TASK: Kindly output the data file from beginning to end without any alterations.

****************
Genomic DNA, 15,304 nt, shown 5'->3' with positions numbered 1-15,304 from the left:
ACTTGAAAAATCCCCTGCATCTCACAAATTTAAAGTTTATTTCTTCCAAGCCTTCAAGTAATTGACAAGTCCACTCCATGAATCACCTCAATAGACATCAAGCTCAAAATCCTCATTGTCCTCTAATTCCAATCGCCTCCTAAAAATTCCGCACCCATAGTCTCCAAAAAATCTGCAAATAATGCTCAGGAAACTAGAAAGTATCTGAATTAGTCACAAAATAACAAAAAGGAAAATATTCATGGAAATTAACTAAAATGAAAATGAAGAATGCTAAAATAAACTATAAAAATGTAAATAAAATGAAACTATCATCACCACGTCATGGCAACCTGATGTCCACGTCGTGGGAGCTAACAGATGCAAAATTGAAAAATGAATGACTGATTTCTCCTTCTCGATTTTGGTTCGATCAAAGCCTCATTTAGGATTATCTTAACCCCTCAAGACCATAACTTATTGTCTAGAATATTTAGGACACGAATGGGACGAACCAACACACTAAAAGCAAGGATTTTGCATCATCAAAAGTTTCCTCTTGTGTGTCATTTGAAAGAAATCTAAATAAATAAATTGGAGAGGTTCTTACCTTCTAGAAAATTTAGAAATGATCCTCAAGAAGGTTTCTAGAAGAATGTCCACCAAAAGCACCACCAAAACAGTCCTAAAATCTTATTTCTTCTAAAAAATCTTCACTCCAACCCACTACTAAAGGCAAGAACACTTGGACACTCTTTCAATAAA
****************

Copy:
Genomic DNA, 15,304 nt, shown 5'->3' with positions numbered 1-15,304 from the left:
ACTTGAAAAATCCCCTGCATCTCACAAATTTAAAGTTTATTTCTTCCAAGCCTTCAAGTAATTGACAAGTCCACTCCATGAATCACCTCAATAGACATCAAGCTCAAAATCCTCATTGTCCTCTAATTCCAATCGCCTCCTAAAAATTCCGCACCCATAGTCTCCAAAAAATCTGCAAATAATGCTCAGGAAACTAGAAAGTATCTGAATTAGTCACAAAATAACAAAAAGGAAAATATTCATGGAAATTAACTAAAATGAAAATGAAGAATGCTAAAATAAACTATAAAAATGTAAATAAAATGAAACTATCATCACCACGTCATGGCAACCTGATGTCCACGTCGTGGGAGCTAACAGATGCAAAATTGAAAAATGAATGACTGATTTCTCCTTCTCGATTTTGGTTCGATCAAAGCCTCATTTAGGATTATCTTAACCCCTCAAGACCATAACTTATTGTCTAGAATATTTAGGACACGAATGGGACGAACCAACACACTAAAAGCAAGGATTTTGCATCATCAAAAGTTTCCTCTTGTGTGTCATTTGAAAGAAATCTAAATAAATAAATTGGAGAGGTTCTTACCTTCTAGAAAATTTAGAAATGATCCTCAAGAAGGTTTCTAGAAGAATGTCCACCAAAAGCACCACCAAAACAGTCCTAAAATCTTATTTCTTCTAAAAAATCTTCACTCCAACCCACTACTAAAGGCAAGAACACTTGGACACTCTTTCAATAAA